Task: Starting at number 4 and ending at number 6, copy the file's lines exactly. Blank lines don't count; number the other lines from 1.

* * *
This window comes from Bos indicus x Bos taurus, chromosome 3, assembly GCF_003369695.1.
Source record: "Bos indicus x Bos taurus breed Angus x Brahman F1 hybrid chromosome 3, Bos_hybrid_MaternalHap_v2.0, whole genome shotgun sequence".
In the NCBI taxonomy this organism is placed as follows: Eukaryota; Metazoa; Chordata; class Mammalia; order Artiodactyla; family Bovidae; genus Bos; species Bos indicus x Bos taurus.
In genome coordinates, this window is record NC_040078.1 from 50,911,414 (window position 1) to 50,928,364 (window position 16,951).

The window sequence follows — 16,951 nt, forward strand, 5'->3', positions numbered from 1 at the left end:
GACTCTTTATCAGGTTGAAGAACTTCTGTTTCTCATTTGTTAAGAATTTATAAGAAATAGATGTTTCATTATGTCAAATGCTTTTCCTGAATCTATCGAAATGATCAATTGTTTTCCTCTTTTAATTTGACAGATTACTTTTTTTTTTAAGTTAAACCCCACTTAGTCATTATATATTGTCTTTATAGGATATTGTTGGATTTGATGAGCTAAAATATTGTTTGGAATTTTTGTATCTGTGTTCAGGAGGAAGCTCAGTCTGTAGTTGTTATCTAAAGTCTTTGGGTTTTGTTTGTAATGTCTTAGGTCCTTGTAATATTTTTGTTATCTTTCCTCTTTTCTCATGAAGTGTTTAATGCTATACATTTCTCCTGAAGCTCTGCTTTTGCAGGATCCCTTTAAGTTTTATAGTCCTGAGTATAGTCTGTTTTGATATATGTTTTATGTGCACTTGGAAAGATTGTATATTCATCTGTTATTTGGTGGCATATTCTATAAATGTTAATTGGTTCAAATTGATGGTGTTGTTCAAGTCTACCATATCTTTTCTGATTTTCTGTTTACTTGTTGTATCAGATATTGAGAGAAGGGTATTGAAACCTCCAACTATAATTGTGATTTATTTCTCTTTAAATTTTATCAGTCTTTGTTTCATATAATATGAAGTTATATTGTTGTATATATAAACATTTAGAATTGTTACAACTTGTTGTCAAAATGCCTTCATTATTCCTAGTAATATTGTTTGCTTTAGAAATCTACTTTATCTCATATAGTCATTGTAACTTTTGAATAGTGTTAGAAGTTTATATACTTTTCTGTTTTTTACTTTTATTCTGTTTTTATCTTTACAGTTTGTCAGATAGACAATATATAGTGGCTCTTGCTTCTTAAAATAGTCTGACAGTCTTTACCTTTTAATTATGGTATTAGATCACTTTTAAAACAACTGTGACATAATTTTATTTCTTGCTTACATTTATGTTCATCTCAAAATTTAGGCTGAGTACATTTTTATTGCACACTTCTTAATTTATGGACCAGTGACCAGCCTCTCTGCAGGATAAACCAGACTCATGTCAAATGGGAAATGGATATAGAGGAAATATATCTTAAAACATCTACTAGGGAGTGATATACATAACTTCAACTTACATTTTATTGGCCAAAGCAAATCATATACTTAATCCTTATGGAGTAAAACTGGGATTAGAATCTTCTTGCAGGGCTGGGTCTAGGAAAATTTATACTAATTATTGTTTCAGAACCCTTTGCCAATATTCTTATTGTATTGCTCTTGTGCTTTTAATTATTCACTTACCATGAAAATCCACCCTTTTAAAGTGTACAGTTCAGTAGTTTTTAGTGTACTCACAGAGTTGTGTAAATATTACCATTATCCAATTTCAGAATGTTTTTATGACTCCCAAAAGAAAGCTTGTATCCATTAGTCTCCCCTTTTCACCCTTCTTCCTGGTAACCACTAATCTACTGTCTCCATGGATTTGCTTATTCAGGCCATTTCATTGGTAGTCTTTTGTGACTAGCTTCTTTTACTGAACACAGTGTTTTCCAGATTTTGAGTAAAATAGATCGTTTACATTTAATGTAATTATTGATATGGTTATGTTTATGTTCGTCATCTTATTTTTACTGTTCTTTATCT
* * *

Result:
In genome coordinates, this window is record NC_040078.1 from 50,911,414 (window position 1) to 50,928,364 (window position 16,951).

The window sequence follows — 16,951 nt, forward strand, 5'->3', positions numbered from 1 at the left end:
GACTCTTTATCAGGTTGAAGAACTTCTGTTTCTCATTTGTTAAGAATTTATAAGAAATAGATGTTTCATTATGTCAAATGCTTTTCCTGAATCTATCGAAATGATCAATTGTTTTCCTCTTTTAATTTGACAGATTACTTTTTTTTTTAAGTTAAACCCCACTTAGTCATTATATATTGTCTTTATAGGATATTGTTGGATTTGATGAGCTAAAATATTGTTTGGAATTTTTGTATCTGTGTTCAGGAGGAAGCTCAGTCTGTAGTTGTTATCTAAAGTCTTTGGGTTTTGTTTGTAATGTCTTAGGTCCTTGTAATATTTTTGTTATCTTTCCTCTTTTCTCATGAAGTGTTTAATGCTATACATTTCTCCTGAAGCTCTGCTTTTGCAGGATCCCTTTAAGTTTTATAGTCCTGAGTATAGTCTGTTTTGATATATGTTTTATGTGCACTTGGAAAGATTGTATATTCATCTGTTATTTGGTGGCATATTCTATAAATGTTAATTGGTTCAAATTGATGGTGTTGTTCAAGTCTACCATATCTTTTCTGATTTTCTGTTTACTTGTTGTATCAGATATTGAGAGAAGGGTATTGAAACCTCCAACTATAATTGTGATTTATTTCTCTTTAAATTTTATCAGTCTTTGTTTCATATAATATGAAGTTATATTGTTGTATATATAAACATTTAGAATTGTTACAACTTGTTGTCAAAATGCCTTCATTATTCCTAGTAATATTGTTTGCTTTAGAAATCTACTTTATCTCATATAGTCATTGTAACTTTTGAATAGTGTTAGAAGTTTATATACTTTTCTGTTTTTTACTTTTATTCTGTTTTTATCTTTACAGTTTGTCAGATAGACAATATATAGTGGCTCTTGCTTCTTAAAATAGTCTGACAGTCTTTACCTTTTAATTATGGTATTAGATCACTTTTAAAACAACTGTGACATAATTTTATTTCTTGCTTACATTTATGTTCATCTCAAAATTTAGGCTGAGTACATTTTTATTGCACACTTCTTAATTTATGGACCAGTGACCAGCCTCTCTGCAGGATAAACCAGACTCATGTCAAATGGGAAATGGATATAGAGGAAATATATCTTAAAACATCTACTAGGGAGTGATATACATAACTTCAACTTACATTTTATTGGCCAAAGCAAATCATATACTTAATCCTTATGGAGTAAAACTGGGATTAGAATCTTCTTGCAGGGCTGGGTCTAGGAAAATTTATACTAATTATTGTTTCAGAACCCTTTGCCAATATTCTTATTGTATTGCTCTTGTGCTTTTAATTATTCACTTACCATGAAAATCCACCCTTTTAAAGTGTACAGTTCAGTAGTTTTTAGTGTACTCACAGAGTTGTGTAAATATTACCATTATCCAATTTCAGAATGTTTTTATGACTCCCAAAAGAAAGCTTGTATCCATTAGTCTCCCCTTTTCACCCTTCTTCCTGGTAACCACTAATCTACTGTCTCCATGGATTTGCTTATTCAGGCCATTTCATTGGTAGTCTTTTGTGACTAGCTTCTTTTACTGAACACAGTGTTTTCCAGATTTTGAGTAAAATAGATCGTTTACATTTAATGTAATTATTGATATGGTTATGTTTATGTTCGTCATCTTATTTTTACTGTTCTTTATCT